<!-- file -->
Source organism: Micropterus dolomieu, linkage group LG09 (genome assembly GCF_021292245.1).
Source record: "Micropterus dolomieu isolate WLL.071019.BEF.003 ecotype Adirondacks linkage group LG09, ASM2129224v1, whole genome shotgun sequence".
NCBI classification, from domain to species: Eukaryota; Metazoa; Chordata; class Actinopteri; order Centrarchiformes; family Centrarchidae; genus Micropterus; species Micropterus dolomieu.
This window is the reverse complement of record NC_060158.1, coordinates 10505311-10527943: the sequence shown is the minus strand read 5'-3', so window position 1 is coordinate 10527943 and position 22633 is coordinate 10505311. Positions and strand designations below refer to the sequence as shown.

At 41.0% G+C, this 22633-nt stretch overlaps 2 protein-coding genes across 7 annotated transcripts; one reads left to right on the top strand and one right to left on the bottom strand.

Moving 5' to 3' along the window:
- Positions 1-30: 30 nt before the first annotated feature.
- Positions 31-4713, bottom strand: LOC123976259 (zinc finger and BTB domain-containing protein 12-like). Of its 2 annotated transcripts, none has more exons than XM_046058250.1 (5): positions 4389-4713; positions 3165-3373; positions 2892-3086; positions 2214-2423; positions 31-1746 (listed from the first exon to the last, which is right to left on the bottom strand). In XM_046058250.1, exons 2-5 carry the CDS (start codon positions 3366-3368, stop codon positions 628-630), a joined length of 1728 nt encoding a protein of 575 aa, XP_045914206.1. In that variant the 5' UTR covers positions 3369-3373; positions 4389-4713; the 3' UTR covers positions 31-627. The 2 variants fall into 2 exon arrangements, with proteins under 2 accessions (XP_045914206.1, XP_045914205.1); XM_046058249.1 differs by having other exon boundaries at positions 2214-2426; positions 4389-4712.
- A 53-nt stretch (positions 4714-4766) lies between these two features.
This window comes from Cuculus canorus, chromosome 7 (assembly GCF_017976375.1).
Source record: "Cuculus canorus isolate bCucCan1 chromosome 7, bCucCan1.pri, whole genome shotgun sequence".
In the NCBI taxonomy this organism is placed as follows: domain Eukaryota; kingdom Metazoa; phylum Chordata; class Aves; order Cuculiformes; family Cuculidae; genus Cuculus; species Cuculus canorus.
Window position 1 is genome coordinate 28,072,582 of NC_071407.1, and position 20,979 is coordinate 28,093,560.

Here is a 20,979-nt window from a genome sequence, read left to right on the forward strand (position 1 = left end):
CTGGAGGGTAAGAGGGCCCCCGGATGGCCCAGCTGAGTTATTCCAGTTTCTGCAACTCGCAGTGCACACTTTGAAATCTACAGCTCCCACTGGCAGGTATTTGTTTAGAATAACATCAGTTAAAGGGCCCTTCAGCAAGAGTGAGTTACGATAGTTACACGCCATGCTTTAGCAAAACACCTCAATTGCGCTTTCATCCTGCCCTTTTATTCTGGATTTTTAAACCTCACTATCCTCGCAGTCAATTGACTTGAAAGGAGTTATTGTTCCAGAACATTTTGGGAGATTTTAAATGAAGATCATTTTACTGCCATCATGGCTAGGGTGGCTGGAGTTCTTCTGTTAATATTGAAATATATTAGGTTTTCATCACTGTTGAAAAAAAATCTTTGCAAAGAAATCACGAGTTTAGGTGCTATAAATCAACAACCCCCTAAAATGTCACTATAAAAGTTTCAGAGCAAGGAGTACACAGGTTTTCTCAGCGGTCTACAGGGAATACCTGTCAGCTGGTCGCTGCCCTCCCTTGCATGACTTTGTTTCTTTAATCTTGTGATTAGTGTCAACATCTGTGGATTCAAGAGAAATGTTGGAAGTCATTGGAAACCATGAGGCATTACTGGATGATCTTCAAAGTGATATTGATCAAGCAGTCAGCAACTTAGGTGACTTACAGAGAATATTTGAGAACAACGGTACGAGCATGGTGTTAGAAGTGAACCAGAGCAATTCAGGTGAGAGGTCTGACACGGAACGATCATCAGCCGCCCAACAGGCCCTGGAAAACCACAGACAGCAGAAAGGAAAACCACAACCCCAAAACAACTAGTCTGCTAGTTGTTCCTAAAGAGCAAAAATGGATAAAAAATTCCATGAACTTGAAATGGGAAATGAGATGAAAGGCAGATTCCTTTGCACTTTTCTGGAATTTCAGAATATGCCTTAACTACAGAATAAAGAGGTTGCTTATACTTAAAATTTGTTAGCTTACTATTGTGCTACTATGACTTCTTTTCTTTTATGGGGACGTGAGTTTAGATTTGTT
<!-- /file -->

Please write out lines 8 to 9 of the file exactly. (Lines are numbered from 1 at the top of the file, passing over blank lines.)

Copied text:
- Positions 31-4713, bottom strand: LOC123976259 (zinc finger and BTB domain-containing protein 12-like). Of its 2 annotated transcripts, none has more exons than XM_046058250.1 (5): positions 4389-4713; positions 3165-3373; positions 2892-3086; positions 2214-2423; positions 31-1746 (listed from the first exon to the last, which is right to left on the bottom strand). In XM_046058250.1, exons 2-5 carry the CDS (start codon positions 3366-3368, stop codon positions 628-630), a joined length of 1728 nt encoding a protein of 575 aa, XP_045914206.1. In that variant the 5' UTR covers positions 3369-3373; positions 4389-4713; the 3' UTR covers positions 31-627. The 2 variants fall into 2 exon arrangements, with proteins under 2 accessions (XP_045914206.1, XP_045914205.1); XM_046058249.1 differs by having other exon boundaries at positions 2214-2426; positions 4389-4712.
- A 53-nt stretch (positions 4714-4766) lies between these two features.